Lgbt parenting toronto
- Kids Action and Arts Space (6-9 Year Olds)
- EarlyON Child and Family Centre (0-6 Year Olds)
- Youth Action and Arts Space (10-15 Year Olds)
- Biological Conception
- Queer and Trans Family Events (0-6 Year Olds)
- LGBT parenting in Canada
- Recent developments
- LGBTQ Parenting Network
- Fay & Fluffy's Storytime: Reading is FUNdamental
Kids Action and Arts Space (6-9 Year Olds)
Biological reproduction outside of heterosexual relationships has challenged the hegemonic Western concept of bio-centric familiar relationships. For many this has shifted the understanding of reproduction outside a heterosexual framework towards family and parenting as relational models. Family formations may include (and not limited to) single parents, paired parents, co-parents, polyamorous relationships, and numerous combinations of these forms.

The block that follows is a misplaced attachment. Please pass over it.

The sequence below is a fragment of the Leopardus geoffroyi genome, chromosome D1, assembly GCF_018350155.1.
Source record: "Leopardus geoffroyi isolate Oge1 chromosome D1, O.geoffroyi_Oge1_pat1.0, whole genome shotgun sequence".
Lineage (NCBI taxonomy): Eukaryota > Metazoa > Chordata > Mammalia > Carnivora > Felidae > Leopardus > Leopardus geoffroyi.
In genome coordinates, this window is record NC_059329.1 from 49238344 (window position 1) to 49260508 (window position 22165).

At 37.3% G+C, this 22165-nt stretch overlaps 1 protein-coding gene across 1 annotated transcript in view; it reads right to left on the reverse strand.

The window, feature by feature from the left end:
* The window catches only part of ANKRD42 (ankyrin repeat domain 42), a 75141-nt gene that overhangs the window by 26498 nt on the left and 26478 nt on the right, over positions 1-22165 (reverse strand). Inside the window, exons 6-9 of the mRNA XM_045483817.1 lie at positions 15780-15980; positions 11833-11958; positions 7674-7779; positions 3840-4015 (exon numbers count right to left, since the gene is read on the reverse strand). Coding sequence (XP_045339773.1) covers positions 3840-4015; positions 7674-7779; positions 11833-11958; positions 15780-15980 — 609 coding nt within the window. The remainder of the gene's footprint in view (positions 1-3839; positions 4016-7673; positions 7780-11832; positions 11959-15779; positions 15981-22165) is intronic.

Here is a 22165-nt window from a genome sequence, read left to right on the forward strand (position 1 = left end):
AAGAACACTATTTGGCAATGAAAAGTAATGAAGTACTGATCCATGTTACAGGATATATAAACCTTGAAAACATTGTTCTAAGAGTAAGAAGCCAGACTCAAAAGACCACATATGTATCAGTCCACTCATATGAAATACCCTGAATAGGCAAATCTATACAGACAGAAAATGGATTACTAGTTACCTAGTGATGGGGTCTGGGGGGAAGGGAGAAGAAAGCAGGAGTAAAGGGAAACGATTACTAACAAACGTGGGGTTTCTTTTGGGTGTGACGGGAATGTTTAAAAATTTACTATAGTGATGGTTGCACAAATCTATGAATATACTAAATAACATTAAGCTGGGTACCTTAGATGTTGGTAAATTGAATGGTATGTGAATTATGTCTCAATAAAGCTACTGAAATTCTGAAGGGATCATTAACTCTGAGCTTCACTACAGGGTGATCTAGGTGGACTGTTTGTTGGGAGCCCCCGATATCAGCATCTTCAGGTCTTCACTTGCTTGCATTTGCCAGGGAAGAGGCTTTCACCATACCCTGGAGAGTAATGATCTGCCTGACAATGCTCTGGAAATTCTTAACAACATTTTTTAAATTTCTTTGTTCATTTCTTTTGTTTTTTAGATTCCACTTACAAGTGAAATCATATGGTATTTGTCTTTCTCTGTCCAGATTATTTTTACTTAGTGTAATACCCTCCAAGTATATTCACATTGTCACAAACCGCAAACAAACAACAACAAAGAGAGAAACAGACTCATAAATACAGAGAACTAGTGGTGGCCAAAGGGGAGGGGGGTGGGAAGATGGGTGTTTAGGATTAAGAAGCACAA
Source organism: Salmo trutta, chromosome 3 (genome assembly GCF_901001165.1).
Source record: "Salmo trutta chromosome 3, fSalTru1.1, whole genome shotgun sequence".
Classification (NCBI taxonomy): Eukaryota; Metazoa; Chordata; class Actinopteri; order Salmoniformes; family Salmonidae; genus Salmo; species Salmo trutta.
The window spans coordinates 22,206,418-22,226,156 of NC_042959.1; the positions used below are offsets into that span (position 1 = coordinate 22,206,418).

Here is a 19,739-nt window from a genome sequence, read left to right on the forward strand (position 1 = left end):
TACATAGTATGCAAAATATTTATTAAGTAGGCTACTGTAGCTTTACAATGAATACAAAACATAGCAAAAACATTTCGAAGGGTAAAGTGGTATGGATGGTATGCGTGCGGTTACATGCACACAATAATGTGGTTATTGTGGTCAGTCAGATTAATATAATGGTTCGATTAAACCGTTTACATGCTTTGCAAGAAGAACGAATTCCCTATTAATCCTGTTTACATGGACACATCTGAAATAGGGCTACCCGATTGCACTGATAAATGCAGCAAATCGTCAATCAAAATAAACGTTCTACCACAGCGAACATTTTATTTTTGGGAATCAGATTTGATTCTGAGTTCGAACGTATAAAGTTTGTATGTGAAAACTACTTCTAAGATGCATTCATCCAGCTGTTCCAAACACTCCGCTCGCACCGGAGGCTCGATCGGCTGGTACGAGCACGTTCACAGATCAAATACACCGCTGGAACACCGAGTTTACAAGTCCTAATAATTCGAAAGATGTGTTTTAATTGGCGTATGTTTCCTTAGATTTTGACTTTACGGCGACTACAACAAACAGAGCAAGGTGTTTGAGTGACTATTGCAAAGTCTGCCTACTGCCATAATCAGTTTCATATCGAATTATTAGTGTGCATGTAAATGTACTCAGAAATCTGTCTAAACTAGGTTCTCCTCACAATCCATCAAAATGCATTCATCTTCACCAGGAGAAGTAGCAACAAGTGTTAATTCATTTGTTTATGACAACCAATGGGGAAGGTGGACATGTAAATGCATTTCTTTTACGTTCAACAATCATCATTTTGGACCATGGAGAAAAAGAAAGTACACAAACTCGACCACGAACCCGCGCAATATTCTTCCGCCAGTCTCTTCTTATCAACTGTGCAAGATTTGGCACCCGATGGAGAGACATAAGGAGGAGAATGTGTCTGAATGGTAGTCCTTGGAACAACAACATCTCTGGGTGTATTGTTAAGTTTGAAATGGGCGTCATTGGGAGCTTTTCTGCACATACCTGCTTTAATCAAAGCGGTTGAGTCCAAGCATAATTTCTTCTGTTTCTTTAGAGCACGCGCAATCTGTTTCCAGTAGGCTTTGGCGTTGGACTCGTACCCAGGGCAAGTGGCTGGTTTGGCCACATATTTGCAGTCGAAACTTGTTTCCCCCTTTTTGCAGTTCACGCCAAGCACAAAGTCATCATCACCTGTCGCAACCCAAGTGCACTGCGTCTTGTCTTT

Two common methods of conception are insemination and in vitro fertilization. Families choosing to reproduce via insemination use fresh or frozen sperm to impregnate a biological mother whose egg will be used to conceive. Sperm for insemination may be inserted near the cervix, a process that can be completed at home; in some cases, sperm is inseminated into the uterus which is a clinical procedure. The use of sperm for insemination is regulated and in some cases a letter of permission from Health Canada prior to use. In vitro fertilization entails fertilizing an egg with sperm outside the body and placing the formed embryo into the uterus of the person who will carry the pregnancy. Here parents or donors may contribute biological tissue, in some cases a surrogate mother may be sought out (see Surrogacy). Since 2004, only altruistic surrogacy has been permitted by the Assisted Human Reproduction Act which allows surrogate mothers to be reimbursed for certain, legitimate expenses. This prohibition shall prevent (commercial) malpractice of reproduction which is illegal under Canadian law (see also Surrogacy laws in Canada). Health Canada, the department of the Canadian government which is responsible for national public health, is developing specific regulations about what constitutes a lawful expenditure. However, both altruistic and commercial is currently illegal in the province of Quebec.